Gung hay fat choy! Happy Chinese New Year! This year Chinese New Year is on February 1 and it is the year of the Tiger. Each year is based on an animal from the Chinese Zodiac which operates on a 12 year cycle. If you were born in the years 1926, 1938, 1950, 1962, 1974, 1986, 1998, 2010, or 2022, you are a Tiger! The date of Chinese New Year varies each year (similar to Easter, it is determined by a lunar calendar), but Chinese New Year is generally in late January or February.
Upon searching the National Archives’ collections for this blog post on Chinese New Year, I found a film, Chinese New Year Parade (Lion Dance), Saigon, Vietnam in the 342-USAF collection, Moving Images Relating to Military Aviation Activities, 1947-1984. This film is a silent, but full color film showing a Chinese New Year parade from February 1964. It shows a Lion Dance; acrobatics; drums and gongs; and martial arts.
The official catalog card description reads “Coverage of Chinese New Years Day and Lion Dance in Saigon, a traditional celebration in which mock battles, dances, and acrobatics are included. This dance was put on for American servicemen and spectators, including Army Maj Gen Stillwell.” Notes from the textual records associated with this film indicate that this film was “…one in a series of projects designed to provide background local color of the Saigon area for possible inclusion in film reports, etc., as a contrast to the war in Vietnam.”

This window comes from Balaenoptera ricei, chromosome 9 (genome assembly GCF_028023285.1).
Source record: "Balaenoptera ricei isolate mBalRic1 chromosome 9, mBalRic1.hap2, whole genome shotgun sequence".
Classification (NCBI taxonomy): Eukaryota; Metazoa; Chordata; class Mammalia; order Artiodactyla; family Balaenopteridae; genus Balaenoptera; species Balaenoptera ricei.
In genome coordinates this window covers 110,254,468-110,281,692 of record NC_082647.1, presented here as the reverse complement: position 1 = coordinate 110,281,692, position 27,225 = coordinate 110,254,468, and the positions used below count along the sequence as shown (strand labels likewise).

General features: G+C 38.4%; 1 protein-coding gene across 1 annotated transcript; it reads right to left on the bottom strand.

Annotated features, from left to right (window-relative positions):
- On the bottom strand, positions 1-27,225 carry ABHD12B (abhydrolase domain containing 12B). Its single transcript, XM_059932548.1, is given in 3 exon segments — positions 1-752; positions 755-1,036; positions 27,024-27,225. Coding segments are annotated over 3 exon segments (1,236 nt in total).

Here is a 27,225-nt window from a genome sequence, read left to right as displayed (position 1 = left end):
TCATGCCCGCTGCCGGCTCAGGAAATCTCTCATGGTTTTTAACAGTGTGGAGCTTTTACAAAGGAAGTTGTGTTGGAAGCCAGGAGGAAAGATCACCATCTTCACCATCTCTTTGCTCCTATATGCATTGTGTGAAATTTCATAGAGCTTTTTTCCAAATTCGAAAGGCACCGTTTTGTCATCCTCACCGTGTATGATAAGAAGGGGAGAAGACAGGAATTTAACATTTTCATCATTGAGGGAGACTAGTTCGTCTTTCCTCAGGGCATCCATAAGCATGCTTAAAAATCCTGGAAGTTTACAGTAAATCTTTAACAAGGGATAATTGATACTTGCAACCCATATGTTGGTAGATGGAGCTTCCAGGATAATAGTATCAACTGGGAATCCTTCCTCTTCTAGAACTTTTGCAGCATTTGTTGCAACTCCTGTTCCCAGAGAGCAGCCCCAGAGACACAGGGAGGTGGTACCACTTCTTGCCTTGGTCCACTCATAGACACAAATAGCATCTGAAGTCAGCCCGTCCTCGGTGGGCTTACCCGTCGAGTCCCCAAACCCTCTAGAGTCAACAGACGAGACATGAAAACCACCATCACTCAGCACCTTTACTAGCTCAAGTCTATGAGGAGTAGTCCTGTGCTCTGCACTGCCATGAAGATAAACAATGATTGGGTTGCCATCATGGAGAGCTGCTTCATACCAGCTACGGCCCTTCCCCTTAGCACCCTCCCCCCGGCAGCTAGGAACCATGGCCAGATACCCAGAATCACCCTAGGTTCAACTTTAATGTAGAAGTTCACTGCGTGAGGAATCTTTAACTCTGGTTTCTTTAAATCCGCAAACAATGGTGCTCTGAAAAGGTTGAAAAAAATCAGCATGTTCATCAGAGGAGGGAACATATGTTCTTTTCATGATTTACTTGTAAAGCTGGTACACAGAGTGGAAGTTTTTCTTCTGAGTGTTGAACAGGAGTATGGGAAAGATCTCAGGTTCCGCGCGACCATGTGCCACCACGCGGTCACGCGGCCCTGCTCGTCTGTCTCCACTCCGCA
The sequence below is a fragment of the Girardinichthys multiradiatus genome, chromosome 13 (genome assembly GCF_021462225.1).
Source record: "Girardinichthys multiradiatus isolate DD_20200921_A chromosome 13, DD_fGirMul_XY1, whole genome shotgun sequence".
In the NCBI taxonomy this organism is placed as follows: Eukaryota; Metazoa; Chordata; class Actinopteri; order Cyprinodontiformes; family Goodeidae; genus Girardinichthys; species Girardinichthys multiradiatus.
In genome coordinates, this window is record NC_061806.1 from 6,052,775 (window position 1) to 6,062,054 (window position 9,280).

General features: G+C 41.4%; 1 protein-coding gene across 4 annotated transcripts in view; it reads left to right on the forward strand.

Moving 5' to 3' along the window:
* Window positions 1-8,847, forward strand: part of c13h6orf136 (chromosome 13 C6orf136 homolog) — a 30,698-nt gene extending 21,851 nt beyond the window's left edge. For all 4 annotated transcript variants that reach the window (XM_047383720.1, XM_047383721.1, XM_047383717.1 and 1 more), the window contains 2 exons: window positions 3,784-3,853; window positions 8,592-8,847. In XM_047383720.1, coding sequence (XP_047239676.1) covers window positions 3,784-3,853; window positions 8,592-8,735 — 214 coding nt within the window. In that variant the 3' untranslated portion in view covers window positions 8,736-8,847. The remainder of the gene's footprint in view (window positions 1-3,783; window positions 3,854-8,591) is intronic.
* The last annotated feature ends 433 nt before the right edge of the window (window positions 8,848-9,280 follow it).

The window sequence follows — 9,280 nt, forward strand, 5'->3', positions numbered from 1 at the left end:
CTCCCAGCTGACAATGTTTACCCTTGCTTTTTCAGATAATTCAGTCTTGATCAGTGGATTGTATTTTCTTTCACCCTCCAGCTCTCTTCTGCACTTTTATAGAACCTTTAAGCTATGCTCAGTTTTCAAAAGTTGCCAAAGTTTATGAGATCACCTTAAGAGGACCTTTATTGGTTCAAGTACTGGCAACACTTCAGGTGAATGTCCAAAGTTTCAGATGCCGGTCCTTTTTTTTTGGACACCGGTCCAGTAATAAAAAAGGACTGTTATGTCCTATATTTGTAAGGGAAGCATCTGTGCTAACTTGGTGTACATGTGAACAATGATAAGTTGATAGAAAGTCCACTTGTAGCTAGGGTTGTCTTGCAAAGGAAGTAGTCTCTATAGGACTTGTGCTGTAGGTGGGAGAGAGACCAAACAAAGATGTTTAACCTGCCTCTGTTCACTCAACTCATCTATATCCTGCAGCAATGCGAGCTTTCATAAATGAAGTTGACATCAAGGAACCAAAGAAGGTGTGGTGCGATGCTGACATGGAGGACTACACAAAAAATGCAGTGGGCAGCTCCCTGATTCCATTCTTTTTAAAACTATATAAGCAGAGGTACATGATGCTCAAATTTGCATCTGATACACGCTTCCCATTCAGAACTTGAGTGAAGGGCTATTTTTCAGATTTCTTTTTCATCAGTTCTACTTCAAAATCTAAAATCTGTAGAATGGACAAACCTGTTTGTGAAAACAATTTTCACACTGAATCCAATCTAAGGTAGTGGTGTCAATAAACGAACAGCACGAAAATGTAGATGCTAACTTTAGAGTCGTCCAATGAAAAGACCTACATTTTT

Chinese New Year is a time for families to gather and celebrate with each other; and share big meals. Certain types of foods with symbolic meanings are eaten, like noodles to represent longevity and dumplings to represent wealth. Other tradition include older generations passing out red envelopes to the younger generations, with money in them for good luck; and wearing clothes in the lucky color red and hanging up red lanterns and other decorations.
Chinese New Year is also often celebrated with parades, firecrackers and fireworks. Firecrackers, fireworks, loud drums and gongs are used to scare off evil spirits from the past year. Lion and Dragon dances are often performed during parades to bring good luck and prosperity in the new year. In the United States, San Francisco and New York have elaborate Chinese New Year parades.
Below are some clips from this film as well as the full length film: